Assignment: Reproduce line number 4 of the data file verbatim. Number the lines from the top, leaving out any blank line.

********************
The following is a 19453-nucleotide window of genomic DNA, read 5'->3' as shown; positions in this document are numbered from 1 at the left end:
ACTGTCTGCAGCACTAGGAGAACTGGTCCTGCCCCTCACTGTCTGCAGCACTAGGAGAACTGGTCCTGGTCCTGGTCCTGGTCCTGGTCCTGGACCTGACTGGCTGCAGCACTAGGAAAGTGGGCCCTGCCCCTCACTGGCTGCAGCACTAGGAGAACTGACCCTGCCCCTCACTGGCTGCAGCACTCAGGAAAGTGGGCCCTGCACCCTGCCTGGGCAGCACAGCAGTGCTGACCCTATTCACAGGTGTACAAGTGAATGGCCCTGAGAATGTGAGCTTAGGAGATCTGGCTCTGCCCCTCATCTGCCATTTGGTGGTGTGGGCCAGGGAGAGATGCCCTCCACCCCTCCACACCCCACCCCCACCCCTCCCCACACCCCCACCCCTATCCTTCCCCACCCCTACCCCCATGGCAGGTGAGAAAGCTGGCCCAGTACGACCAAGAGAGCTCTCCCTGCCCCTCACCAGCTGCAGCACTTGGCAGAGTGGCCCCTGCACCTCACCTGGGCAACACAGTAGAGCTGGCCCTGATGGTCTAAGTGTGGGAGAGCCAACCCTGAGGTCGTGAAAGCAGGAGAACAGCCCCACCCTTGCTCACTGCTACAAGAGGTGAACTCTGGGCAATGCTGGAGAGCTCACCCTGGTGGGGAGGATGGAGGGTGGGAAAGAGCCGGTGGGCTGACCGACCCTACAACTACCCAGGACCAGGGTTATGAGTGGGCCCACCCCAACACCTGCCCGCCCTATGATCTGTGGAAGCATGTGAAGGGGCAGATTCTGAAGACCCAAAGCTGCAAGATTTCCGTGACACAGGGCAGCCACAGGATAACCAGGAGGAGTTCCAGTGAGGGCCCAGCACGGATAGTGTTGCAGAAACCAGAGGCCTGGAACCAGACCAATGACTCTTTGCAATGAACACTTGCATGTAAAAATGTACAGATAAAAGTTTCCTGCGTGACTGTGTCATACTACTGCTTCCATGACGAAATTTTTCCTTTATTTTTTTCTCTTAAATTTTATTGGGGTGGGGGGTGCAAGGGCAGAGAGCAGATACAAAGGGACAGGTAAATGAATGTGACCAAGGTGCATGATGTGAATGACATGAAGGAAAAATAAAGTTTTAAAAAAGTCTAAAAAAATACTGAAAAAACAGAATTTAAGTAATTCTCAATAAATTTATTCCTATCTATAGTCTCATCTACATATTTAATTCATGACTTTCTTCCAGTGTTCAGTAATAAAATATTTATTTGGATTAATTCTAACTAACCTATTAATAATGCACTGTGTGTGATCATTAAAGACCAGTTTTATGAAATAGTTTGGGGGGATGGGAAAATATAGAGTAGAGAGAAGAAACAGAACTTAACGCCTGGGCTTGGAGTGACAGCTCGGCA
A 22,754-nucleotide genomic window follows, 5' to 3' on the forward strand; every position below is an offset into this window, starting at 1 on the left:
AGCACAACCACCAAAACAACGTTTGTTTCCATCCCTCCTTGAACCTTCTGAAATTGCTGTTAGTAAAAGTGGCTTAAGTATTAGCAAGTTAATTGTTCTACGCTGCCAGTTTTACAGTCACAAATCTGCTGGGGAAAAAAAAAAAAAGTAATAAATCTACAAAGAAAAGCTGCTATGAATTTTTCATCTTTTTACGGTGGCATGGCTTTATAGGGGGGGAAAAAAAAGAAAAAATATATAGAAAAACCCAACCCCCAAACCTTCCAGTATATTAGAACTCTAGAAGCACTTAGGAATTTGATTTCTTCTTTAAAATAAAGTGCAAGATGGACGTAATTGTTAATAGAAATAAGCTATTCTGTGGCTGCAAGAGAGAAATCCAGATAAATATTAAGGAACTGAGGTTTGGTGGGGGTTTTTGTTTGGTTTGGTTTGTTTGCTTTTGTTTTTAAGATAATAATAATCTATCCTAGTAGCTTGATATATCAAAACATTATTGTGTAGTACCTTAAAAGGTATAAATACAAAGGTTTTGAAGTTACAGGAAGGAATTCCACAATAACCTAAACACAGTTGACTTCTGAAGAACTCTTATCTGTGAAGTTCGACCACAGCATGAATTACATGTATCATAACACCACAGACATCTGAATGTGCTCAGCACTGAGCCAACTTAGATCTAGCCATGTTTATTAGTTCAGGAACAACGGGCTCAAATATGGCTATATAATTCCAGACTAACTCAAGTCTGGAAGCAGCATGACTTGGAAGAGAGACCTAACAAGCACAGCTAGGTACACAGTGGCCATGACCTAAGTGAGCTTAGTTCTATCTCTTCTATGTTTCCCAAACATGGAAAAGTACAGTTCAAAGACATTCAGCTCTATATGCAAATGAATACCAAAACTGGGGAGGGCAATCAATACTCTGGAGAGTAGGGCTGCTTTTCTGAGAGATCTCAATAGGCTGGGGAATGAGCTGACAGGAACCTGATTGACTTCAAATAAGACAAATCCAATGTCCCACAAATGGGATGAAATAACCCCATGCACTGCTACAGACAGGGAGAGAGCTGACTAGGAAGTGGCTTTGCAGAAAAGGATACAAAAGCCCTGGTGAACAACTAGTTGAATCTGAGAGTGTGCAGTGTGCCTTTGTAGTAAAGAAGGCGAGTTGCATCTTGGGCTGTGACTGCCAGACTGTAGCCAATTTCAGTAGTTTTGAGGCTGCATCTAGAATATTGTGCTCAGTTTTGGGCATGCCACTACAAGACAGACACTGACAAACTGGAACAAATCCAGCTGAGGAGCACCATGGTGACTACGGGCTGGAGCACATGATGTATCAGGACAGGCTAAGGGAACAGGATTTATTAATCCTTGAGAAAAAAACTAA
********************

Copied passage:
AGCACAACCACCAAAACAACGTTTGTTTCCATCCCTCCTTGAACCTTCTGAAATTGCTGTTAGTAAAAGTGGCTTAAGTATTAGCAAGTTAATTGTTCTACGCTGCCAGTTTTACAGTCACAAATCTGCTGGGGAAAAAAAAAAAAAGTAATAAATCTACAAAGAAAAGCTGCTATGAATTTTTCATCTTTTTACGGTGGCATGGCTTTATAGGGGGGGAAAAAAAAGAAAAAATATATAGAAAAACCCAACCCCCAAACCTTCCAGTATATTAGAACTCTAGAAGCACTTAGGAATTTGATTTCTTCTTTAAAATAAAGTGCAAGATGGACGTAATTGTTAATAGAAATAAGCTATTCTGTGGCTGCAAGAGAGAAATCCAGATAAATATTAAGGAACTGAGGTTTGGTGGGGGTTTTTGTTTGGTTTGGTTTGTTTGCTTTTGTTTTTAAGATAATAATAATCTATCCTAGTAGCTTGATATATCAAAACATTATTGTGTAGTACCTTAAAAGGTATAAATACAAAGGTTTTGAAGTTACAGGAAGGAATTCCACAATAACCTAAACACAGTTGACTTCTGAAGAACTCTTATCTGTGAAGTTCGACCACAGCATGAATTACATGTATCATAACACCACAGACATCTGAATGTGCTCAGCACTGAGCCAACTTAGATCTAGCCATGTTTATTAGTTCAGGAACAACGGGCTCAAATATGGCTATATAATTCCAGACTAACTCAAGTCTGGAAGCAGCATGACTTGGAAGAGAGACCTAACAAGCACAGCTAGGTACACAGTGGCCATGACCTAAGTGAGCTTAGTTCTATCTCTTCTATGTTTCCCAAACATGGAAAAGTACAGTTCAAAGACATTCAGCTCTATATGCAAATGAATACCAAAACTGGGGAGGGCAATCAATACTCTGGAGAGTAGGGCTGCTTTTCTGAGAGATCTCAATAGGCTGGGGAATGAGCTGACAGGAACCTGATTGACTTCAAATAAGACAAATCCAATGTCCCACAAATGGGATGAAATAACCCCATGCACTGCTACAGACAGGGAGAGAGCTGACTAGGAAGTGGCTTTGCAGAAAAGGATACAAAAGCCCTGGTGAACAACTAGTTGAATCTGAGAGTGTGCAGTGTGCCTTTGTAGTAAAGAAGGCGAGTTGCATCTTGGGCTGTGACTGCCAGACTGTAGCCAATTTCAGTAGTTTTGAGGCTGCATCTAGAATATTGTGCTCAGTTTTGGGCATGCCACTACAAGACAGACACTGACAAACTGGAACAAATCCAGCTGAGGAGCACCATGGTGACTACGGGCTGGAGCACATGATGTATCAGGACAGGCTAAGGGAACAGGATTTATTAATCCTTGAGAAAAAAACTAA